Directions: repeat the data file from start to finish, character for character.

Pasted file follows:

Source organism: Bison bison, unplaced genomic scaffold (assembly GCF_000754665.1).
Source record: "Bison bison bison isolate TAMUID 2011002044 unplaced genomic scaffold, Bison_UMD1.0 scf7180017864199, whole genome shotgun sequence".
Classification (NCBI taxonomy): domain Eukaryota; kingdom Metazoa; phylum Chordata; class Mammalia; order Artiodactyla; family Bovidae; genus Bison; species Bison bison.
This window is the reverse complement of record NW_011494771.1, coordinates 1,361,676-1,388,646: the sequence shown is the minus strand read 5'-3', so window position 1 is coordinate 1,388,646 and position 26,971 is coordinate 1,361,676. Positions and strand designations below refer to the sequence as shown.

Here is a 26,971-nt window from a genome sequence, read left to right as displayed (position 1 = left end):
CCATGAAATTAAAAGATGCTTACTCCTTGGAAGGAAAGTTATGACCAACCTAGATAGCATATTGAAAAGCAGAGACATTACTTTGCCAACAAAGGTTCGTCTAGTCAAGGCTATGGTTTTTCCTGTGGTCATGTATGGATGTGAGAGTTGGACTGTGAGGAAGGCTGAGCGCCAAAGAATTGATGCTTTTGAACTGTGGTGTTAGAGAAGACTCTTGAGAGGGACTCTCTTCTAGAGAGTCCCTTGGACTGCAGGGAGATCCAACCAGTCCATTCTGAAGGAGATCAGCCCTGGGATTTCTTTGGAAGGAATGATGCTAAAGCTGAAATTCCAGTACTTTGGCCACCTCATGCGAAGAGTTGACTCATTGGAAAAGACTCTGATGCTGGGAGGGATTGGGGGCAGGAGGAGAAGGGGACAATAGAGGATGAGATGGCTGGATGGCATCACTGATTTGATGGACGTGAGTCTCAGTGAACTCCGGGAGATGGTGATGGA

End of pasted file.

Source organism: Bison bison, unplaced genomic scaffold (assembly GCF_000754665.1).
Source record: "Bison bison bison isolate TAMUID 2011002044 unplaced genomic scaffold, Bison_UMD1.0 scf7180017864199, whole genome shotgun sequence".
Classification (NCBI taxonomy): domain Eukaryota; kingdom Metazoa; phylum Chordata; class Mammalia; order Artiodactyla; family Bovidae; genus Bison; species Bison bison.
This window is the reverse complement of record NW_011494771.1, coordinates 1,361,676-1,388,646: the sequence shown is the minus strand read 5'-3', so window position 1 is coordinate 1,388,646 and position 26,971 is coordinate 1,361,676. Positions and strand designations below refer to the sequence as shown.

Here is a 26,971-nt window from a genome sequence, read left to right as displayed (position 1 = left end):
CCATGAAATTAAAAGATGCTTACTCCTTGGAAGGAAAGTTATGACCAACCTAGATAGCATATTGAAAAGCAGAGACATTACTTTGCCAACAAAGGTTCGTCTAGTCAAGGCTATGGTTTTTCCTGTGGTCATGTATGGATGTGAGAGTTGGACTGTGAGGAAGGCTGAGCGCCAAAGAATTGATGCTTTTGAACTGTGGTGTTAGAGAAGACTCTTGAGAGGGACTCTCTTCTAGAGAGTCCCTTGGACTGCAGGGAGATCCAACCAGTCCATTCTGAAGGAGATCAGCCCTGGGATTTCTTTGGAAGGAATGATGCTAAAGCTGAAATTCCAGTACTTTGGCCACCTCATGCGAAGAGTTGACTCATTGGAAAAGACTCTGATGCTGGGAGGGATTGGGGGCAGGAGGAGAAGGGGACAATAGAGGATGAGATGGCTGGATGGCATCACTGATTTGATGGACGTGAGTCTCAGTGAACTCCGGGAGATGGTGATGGA